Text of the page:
I used to have a work bully, “Angela.” The first week at my job, multiple people pulled me aside.
“Watch out for Angela,” they whispered. “She doesn’t like women. She’s really difficult to manage.”
The principal had assigned Angela as my assistant and I didn’t want other people’s opinions to change the fact that I was going to give Angela the benefit of the doubt. I did my best to work together peacefully.
Maybe it was doomed from the start. From the beginning, beneath her plastic smile, she smoldered with resentment.
She went out of her way to make my life difficult. I was new at this job and she wasn’t, which meant every day, she had a chance to capitalize on my ignorance.
Parents would come to me upset, because I hadn’t responded to information that Angela was supposed to have shared with me. When I spoke to Angela about it, she turned and criticized me.
“How could you not have known?”
“But you were supposed to tell me,” I replied.
“They should have told you and not me,” she retorted. “You should have known better. How disappointing!”
I didn’t know about gaslighting at the time. It was unclear which parts of the interactions and missed communications were my fault and which parts weren’t.
Every day I tried to do my best, approaching the day as a blank slate. There weren’t enough deep breaths and calm mantras to keep down that nagging feeling that I was stuck with a Mean Girl as my teammate.
Six weeks in, Angela and I had our first mediation with the director. From then on, we had mediation every month.
Every mediation, she played innocent. She shrugged and couldn’t understand why she kept “forgetting” to complete required tasks. She always promised to try harder with lots of head nodding and enthusiasm.
The next day, she forgot to do her assistant tasks and went right back to blaming me and making trouble.
She was written up for insubordination multiple times, but nothing ever came of it. Among staff and students, it was clear, there were no consequences and no disciplinary action.
I was struggling to come in every day with a smile. I was determined not to stoop to her level, but I was running out ways to handle the situation. I prayed about it nightly. My heart told me to take the high road and get some support. So, I started going to a counselor.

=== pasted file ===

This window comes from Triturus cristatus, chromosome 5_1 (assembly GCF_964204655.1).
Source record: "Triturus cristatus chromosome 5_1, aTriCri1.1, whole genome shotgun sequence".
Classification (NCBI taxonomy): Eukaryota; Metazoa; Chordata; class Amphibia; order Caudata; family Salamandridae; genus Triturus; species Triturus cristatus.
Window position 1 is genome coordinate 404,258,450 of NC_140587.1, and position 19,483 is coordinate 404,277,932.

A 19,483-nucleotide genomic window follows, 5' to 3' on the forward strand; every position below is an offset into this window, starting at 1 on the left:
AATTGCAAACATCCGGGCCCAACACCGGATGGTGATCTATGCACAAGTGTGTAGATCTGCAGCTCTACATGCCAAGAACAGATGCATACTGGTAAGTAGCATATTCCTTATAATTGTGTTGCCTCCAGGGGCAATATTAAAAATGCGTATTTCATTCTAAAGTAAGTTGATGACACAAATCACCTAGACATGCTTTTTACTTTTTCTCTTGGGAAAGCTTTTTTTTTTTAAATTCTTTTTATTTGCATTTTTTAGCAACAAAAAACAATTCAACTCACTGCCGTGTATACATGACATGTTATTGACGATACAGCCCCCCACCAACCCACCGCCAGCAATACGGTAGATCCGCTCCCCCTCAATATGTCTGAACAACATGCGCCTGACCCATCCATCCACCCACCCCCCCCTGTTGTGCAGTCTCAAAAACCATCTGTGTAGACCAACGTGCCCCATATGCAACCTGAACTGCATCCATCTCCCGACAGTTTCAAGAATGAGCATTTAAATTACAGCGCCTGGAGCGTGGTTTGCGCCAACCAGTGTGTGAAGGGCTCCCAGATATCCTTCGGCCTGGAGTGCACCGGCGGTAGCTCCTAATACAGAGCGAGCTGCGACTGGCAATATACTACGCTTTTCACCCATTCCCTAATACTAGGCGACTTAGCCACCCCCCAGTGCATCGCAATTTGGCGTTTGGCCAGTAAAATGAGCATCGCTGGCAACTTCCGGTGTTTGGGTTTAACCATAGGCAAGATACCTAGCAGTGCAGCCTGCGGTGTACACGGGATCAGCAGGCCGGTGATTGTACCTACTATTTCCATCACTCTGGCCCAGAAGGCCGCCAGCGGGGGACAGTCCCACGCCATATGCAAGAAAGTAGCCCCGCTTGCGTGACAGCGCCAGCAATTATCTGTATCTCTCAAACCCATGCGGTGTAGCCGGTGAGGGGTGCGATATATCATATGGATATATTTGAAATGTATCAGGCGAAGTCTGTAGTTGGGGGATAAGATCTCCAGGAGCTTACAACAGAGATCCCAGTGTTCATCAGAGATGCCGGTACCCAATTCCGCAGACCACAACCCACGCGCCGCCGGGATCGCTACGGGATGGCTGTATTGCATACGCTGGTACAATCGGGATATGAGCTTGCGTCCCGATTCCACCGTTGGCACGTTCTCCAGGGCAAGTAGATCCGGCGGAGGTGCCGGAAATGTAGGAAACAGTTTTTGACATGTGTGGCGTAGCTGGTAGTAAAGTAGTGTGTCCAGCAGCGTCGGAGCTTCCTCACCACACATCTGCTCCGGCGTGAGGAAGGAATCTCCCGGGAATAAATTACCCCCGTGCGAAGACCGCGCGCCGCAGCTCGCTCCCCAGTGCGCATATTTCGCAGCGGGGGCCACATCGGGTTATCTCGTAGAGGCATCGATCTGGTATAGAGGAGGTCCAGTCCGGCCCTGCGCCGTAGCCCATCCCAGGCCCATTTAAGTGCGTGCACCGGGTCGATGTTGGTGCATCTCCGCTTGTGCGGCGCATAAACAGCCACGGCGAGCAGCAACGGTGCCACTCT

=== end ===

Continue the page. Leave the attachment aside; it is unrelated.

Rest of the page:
After a month of seeing her, I asked my counselor, “Am I failing as a manager? Am I escalating things? Why is Angela always gunning for me?”
“Hold it,” my counselor stopped me. “Look. This isn’t in your head. I know you are doing the best you can. There are some problems at this school.”
I looked at her with surprise. She never interrupted me.
“I can’t name names, but I am seeing someone else at your school. There are major issues there. The dynamics are not healthy. Your feelings are right, something is way off there.”
Fifty pounds of stress lifted off of me. Suddenly I realized it wasn’t about what I had done or not done.
Maybe there was nothing else I could do. Maybe I couldn’t ‘fix’ anything. I decided to finish out the year and then leave the school.
I focused on getting through every day, one at a time.
Two years later I started to feel gratitude for Angela. I was in another new job and within a week of starting, a coworker was treating me how Angela had. Red flag!
I wouldn’t repeat the past. Even if she wasn’t as extreme as Angela, I was not about to let her abuse me. I immediately began setting boundaries and looking out for myself. And it worked. After a week or two, she mostly left me alone.
Working alongside bullies taught me to set good boundaries. Just like with our kids, setting firm boundaries is helpful. No matter how nice someone is or pretends to be- don’t let them push you around. You can set standards for how you want to be treated.
I think most people don’t hold good boundaries for one of two reasons- you were either never taught how or you don’t like making others uncomfortable, so you sacrifice your own needs for their sake.
Sweet soul, don’t lose your gentle heart, but please protect it. Don’t let anyone stomp all over you and treat you like you are less than. I’m rooting for you!
If you feel that maybe you are being bullied at work or in another setting, I have 3 suggestions for you.
- Seek out and connect with Zenica Chapman. You can watch a video here where Zenica and I talk about workplace bullying and how she helps people to regain their confidence.
- If your work has an HR department, connect with them. Reach out to others. Document what is happening.
- Book a 1-to-1 reading with me if you want clarity regarding whether or not to stay at your job or whether moving on is your best option. Every situation is different. And no matter what you discover in a private session with me, you are the one who gets to decide what works best for you.